To those of us who don’t participate, cosplay can seem like frivolous, lighthearted fun, but upon closer inspection you’ll discover a passionate community and a level of dedication that runs deep. Behind every anime outfit and comic book costume lies hours of problem-solving, makeshift-solutions, and innovative design.
Nowhere is that kind of devotion and attention to detail as elaborately executed as in the creation of metal armour; with all the engravings, plating, and finishing that it usually involves. It can be one of the trickiest parts of an outfit to get right (often far easier to draw than to build) whether it’s the complex designs of Japanese video game characters, or the heavy-duty suits of Iron-Man or Master Chief.
Material selection is one of the trickiest and most important decisions cosplayers make when embarking on a project. Go to any cosplay forum and you’ll find a constant stream of questions regarding cost, durability, and ease-of-use crop up over and over again. With many outfits created on a budget (and sometimes even a deadline) cosplay is all about the do-it-yourself spirit, with people often resorting to whatever materials they have available. As every project is unique (often varied somewhat even from the original character design) there are literally hundreds of materials that have been used for creating pieces.
At the more expensive end of the spectrum, Wonderflex/Worbla (a formable plastic sheet), pricy foam coatings, clays, and plaster are often used in combination to create pieces that not only endure all the detailing required, but possess some of the weight and durability of real metal. Wonderflex in particular is common in more elaborate projects due to its sturdiness and flexibility.
These larger projects often involve a combination of differing materials, layering, and smaller, individual pieces. Check out this awesome creation of Bioshock’s ‘Big Daddy’ character, formed from a combination of Ureshell, silicon, putty, cardboard, and even wood! There are also cases of people using real metal (albeit lighter, more malleable types such as sheet metal), and reading up on historical armour designs to help them with their contemporary editions.
For those who cannot afford professional-grade materials there are a number of cheaper solutions in common use amongst cosplayers. After cardboard, which despite its fragility has been used in all manner of inventive and effective ways, craft foam is the most popular material for entry-level cosplayers. Essentially a cheap, foam-like sheet that is easily cut and quickly molded with heat, it offers a cheap solution to complex designs for those without too much time or skill. Papier mache is another readily-available choice. Though it is time-consuming to use, it can produce great results when finished with things like latex or forming glues.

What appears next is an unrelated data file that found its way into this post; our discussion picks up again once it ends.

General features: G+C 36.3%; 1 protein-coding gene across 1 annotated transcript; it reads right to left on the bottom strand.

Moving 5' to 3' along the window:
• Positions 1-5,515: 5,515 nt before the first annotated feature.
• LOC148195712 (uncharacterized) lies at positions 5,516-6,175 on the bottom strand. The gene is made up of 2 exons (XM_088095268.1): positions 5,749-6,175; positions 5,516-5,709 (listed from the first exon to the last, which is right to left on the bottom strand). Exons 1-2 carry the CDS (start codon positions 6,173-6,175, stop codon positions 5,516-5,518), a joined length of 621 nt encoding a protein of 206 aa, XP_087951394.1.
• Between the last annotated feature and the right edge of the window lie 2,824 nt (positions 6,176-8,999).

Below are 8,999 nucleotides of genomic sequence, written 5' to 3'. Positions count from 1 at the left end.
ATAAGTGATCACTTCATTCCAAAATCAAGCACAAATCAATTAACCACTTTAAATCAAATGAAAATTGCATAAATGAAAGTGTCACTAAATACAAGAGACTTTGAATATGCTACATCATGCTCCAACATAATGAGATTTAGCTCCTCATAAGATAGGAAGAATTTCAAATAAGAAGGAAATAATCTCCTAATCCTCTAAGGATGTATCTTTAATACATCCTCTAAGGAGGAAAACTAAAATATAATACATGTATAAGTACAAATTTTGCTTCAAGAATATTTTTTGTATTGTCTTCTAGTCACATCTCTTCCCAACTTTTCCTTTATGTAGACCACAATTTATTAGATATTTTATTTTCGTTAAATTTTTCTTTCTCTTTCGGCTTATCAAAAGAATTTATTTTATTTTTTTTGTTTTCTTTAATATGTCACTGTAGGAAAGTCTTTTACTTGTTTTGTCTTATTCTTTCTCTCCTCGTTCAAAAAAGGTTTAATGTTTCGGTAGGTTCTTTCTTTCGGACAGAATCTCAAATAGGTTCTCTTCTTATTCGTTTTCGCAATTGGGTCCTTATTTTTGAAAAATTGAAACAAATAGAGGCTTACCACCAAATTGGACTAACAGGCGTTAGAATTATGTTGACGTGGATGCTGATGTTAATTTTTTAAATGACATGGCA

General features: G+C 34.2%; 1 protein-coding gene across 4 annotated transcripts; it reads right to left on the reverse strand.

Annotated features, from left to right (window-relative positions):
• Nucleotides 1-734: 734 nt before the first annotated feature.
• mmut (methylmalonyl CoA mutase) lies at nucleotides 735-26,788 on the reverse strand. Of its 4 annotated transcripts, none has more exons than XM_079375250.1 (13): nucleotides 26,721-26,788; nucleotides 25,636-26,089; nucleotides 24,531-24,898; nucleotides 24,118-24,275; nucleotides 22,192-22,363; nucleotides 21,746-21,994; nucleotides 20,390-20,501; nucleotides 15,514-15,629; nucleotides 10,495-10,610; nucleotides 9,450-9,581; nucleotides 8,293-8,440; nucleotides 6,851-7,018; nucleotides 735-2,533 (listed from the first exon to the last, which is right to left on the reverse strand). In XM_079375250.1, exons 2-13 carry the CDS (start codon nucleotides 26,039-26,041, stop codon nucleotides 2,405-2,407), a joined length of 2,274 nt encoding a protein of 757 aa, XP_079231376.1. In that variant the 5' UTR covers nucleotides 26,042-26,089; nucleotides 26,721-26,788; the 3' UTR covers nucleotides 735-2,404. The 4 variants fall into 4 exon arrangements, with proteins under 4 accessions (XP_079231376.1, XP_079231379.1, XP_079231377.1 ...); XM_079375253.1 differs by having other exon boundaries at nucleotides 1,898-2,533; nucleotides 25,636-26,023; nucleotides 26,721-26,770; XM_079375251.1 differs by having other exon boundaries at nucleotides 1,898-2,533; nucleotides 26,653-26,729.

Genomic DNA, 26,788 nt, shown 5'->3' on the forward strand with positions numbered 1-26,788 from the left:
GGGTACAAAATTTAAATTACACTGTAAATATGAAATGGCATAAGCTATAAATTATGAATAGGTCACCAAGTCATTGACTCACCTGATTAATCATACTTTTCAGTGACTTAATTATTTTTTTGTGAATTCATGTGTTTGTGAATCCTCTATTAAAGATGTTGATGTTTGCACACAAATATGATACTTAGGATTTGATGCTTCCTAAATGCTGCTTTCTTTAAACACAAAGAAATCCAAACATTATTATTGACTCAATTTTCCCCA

Beyond craft foam, things begin to get complex; EVA foam, polystyrene-type materials, and Bondo putty are all options for advanced costume creators, often in combination with various spray-on plastic finishes. Fibreglass (often cribbed from repair kits) is an extremely popular choice, though it requires a lot of skill to achieve good results. In the right hands it can be astonishingly realistic, however. Often coming in three parts; a hardener, resin and a silky cloth. When the hardener and resin are combined they give the desirably metal-esque qualities of shininess, smoothness, and durability.
Crafting for cosplay is unlike crafting for anything else in that no two designs are the same. Even accounting for the wild variety in materials, costumes (even for the same character) often have to be specifically sized and shaped for the wearer. Add to that natural variations in the detailing and colour, and you begin to realise there are no set guidelines for any specific costume. Whilst the net is full of helpful cosplayers offering tips, tutorials, and advice, when it comes to crafting a cosplay costume – particularly one involving armour – cosplayers often need to use their own solutions, skills, and creativity.
The most important stage of crafting armour comes during the planning stage. Unlike fabric, many of the materials used cannot be changed or altered very much once they’ve been created. Because of this, measurements, process, and design must be carefully thought out beforehand. How costumes feel like to wear is yet another thing that needs careful consideration. With various pieces fitting together like a complicated jigsaw, it can be extra tricky to create something that both looks good, whilst also being wearable and practical.
Despite the wealth of information available, most cosplayers tend to learn most things through trial and error. Part of the reason the community is notoriously helpful, welcoming, and social is the appreciation that cosplayers have for one another’s outfits. What many of us casual observers only see in a photo, or briefly at a convention, can often take months of preparation and work. It’s difficult to appreciate just how much goes into these outfits at first glance, and to understand the pride and dedication cosplayers show towards both their own, and others’, designs, unless you do it yourself.
One thing is for certain, the growing popularity of cosplay doesn’t look like stopping any time soon. Eventually, perhaps, the world at large will have a better understanding of just how creative and skilled many cosplayers are.